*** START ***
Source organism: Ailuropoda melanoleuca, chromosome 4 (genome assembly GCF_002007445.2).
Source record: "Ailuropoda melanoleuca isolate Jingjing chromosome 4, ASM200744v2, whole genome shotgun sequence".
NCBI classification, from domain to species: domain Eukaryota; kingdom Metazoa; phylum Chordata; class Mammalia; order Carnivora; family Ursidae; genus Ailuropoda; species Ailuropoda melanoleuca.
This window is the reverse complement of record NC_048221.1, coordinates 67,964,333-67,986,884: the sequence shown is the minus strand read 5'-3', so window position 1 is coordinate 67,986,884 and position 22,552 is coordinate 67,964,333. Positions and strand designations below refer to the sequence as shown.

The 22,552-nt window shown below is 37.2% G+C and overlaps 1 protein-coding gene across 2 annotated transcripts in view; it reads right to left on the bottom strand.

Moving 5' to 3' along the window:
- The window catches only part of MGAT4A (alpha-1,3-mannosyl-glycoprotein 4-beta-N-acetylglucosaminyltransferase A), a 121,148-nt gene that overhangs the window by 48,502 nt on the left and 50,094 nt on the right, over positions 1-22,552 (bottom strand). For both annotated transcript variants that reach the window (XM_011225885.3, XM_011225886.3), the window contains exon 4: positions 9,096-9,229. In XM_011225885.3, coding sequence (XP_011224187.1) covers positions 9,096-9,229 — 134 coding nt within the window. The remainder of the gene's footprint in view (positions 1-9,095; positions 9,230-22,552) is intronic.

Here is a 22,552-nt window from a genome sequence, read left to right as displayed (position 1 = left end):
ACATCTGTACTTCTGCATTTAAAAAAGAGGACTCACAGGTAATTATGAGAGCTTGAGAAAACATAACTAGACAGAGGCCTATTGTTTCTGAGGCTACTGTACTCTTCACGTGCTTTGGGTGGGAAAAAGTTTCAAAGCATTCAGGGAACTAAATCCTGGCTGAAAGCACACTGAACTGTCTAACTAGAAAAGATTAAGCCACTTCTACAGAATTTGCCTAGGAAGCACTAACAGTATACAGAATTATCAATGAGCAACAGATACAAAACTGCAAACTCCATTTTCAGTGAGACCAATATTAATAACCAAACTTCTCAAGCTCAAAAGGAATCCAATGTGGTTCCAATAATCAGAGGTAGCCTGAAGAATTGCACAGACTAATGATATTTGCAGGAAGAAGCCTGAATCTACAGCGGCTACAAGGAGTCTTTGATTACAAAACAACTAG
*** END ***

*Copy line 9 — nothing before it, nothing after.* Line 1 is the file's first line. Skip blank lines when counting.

ACATCTGTACTTCTGCATTTAAAAAAGAGGACTCACAGGTAATTATGAGAGCTTGAGAAAACATAACTAGACAGAGGCCTATTGTTTCTGAGGCTACTGTACTCTTCACGTGCTTTGGGTGGGAAAAAGTTTCAAAGCATTCAGGGAACTAAATCCTGGCTGAAAGCACACTGAACTGTCTAACTAGAAAAGATTAAGCCACTTCTACAGAATTTGCCTAGGAAGCACTAACAGTATACAGAATTATCAATGAGCAACAGATACAAAACTGCAAACTCCATTTTCAGTGAGACCAATATTAATAACCAAACTTCTCAAGCTCAAAAGGAATCCAATGTGGTTCCAATAATCAGAGGTAGCCTGAAGAATTGCACAGACTAATGATATTTGCAGGAAGAAGCCTGAATCTACAGCGGCTACAAGGAGTCTTTGATTACAAAACAACTAG